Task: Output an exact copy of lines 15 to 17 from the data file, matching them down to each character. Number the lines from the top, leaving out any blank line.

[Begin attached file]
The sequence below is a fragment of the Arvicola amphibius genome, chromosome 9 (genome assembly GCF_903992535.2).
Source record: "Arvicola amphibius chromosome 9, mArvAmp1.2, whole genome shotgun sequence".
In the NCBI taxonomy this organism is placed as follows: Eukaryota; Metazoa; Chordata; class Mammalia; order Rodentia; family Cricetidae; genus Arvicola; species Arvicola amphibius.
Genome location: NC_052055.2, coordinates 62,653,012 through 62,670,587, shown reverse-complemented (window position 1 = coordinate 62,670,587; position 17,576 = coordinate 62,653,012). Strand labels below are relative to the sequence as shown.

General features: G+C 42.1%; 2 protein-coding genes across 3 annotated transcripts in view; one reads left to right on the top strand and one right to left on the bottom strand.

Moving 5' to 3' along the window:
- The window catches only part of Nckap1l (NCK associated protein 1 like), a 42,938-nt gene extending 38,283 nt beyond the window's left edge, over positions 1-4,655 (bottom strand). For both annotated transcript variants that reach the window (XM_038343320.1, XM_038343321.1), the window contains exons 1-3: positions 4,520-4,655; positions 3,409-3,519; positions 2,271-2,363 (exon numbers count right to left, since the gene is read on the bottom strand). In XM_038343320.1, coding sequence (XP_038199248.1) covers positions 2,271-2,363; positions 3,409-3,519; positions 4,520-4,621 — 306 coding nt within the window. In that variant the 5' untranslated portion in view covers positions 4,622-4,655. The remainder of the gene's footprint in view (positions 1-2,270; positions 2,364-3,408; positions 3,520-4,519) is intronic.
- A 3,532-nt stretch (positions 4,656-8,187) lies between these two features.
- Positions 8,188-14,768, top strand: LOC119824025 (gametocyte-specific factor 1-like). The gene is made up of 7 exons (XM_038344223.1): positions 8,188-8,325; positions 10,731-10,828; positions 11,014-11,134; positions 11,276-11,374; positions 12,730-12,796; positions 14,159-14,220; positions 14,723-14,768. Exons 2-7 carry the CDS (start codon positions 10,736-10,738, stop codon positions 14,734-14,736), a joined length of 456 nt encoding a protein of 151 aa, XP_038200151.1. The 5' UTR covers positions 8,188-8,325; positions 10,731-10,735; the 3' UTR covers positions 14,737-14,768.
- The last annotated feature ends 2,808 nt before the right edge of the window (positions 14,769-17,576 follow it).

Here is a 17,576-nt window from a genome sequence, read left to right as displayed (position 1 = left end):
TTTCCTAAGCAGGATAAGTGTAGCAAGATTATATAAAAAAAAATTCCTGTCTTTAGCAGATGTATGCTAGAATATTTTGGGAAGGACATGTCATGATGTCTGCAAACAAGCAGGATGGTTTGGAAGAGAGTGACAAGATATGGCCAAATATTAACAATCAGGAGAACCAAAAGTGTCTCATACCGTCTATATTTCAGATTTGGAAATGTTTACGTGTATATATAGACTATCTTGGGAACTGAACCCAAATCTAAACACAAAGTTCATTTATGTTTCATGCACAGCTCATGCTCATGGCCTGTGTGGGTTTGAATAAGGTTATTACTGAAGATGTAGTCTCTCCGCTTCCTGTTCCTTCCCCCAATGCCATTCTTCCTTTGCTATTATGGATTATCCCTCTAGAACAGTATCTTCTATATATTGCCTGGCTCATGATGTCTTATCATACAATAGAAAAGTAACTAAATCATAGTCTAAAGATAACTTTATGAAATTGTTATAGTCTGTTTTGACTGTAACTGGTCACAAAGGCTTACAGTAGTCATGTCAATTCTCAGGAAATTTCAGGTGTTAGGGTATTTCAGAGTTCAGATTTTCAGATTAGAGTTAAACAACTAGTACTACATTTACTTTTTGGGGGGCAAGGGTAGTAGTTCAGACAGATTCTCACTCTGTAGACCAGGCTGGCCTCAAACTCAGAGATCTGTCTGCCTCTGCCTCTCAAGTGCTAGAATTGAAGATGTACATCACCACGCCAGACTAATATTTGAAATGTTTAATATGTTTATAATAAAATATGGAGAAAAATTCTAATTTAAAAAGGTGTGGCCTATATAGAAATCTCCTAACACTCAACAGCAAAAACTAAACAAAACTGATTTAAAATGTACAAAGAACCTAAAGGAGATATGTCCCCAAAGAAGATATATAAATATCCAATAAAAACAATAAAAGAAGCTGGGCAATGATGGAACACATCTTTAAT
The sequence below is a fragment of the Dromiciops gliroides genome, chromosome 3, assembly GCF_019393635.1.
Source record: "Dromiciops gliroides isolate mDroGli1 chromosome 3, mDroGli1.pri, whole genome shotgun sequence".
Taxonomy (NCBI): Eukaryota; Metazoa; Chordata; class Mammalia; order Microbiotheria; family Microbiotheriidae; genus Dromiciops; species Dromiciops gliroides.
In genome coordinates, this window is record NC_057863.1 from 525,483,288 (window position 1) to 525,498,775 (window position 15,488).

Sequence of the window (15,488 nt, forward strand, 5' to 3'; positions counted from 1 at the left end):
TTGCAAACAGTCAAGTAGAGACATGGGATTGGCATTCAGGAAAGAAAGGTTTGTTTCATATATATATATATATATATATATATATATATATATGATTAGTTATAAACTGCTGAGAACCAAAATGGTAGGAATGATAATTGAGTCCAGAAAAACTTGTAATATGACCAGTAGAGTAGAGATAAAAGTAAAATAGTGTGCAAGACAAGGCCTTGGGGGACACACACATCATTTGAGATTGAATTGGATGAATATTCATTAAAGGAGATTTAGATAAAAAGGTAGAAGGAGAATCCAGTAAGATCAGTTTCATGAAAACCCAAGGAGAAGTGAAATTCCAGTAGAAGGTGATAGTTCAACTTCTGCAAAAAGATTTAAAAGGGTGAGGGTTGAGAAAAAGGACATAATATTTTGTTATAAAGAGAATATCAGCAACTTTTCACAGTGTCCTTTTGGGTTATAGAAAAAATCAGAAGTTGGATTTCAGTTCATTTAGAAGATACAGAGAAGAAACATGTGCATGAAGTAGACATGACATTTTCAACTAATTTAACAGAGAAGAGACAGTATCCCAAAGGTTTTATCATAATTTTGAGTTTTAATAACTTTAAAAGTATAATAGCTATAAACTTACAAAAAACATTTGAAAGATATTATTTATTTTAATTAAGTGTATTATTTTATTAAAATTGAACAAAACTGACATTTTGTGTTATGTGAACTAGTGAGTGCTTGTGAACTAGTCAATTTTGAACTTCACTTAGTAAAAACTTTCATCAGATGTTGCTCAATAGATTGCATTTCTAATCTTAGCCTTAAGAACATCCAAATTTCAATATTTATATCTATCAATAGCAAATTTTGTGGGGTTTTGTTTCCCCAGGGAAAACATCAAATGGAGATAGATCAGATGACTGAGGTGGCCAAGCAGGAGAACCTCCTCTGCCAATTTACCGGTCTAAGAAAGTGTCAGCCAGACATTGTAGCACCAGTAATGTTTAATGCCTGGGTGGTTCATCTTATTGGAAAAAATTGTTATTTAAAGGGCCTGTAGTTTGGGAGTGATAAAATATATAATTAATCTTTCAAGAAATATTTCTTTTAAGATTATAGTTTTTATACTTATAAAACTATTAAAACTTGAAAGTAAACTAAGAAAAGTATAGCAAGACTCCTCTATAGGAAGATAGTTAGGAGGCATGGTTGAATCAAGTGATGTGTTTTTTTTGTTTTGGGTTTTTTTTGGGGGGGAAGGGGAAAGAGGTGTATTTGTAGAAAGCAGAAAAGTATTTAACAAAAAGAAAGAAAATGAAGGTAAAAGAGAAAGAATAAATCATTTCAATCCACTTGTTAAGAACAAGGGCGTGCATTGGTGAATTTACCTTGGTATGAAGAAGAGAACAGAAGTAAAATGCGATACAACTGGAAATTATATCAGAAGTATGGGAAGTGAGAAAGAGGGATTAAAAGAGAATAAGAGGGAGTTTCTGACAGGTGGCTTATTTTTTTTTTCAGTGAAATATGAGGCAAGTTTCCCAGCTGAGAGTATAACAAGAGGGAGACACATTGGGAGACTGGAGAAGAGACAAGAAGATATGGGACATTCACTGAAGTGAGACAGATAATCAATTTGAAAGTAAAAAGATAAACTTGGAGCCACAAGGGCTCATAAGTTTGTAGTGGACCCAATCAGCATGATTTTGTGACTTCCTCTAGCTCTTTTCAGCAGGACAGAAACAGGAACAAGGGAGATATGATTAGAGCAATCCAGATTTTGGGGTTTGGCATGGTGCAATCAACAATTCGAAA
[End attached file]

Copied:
Taxonomy (NCBI): Eukaryota; Metazoa; Chordata; class Mammalia; order Microbiotheria; family Microbiotheriidae; genus Dromiciops; species Dromiciops gliroides.
In genome coordinates, this window is record NC_057863.1 from 525,483,288 (window position 1) to 525,498,775 (window position 15,488).

Sequence of the window (15,488 nt, forward strand, 5' to 3'; positions counted from 1 at the left end):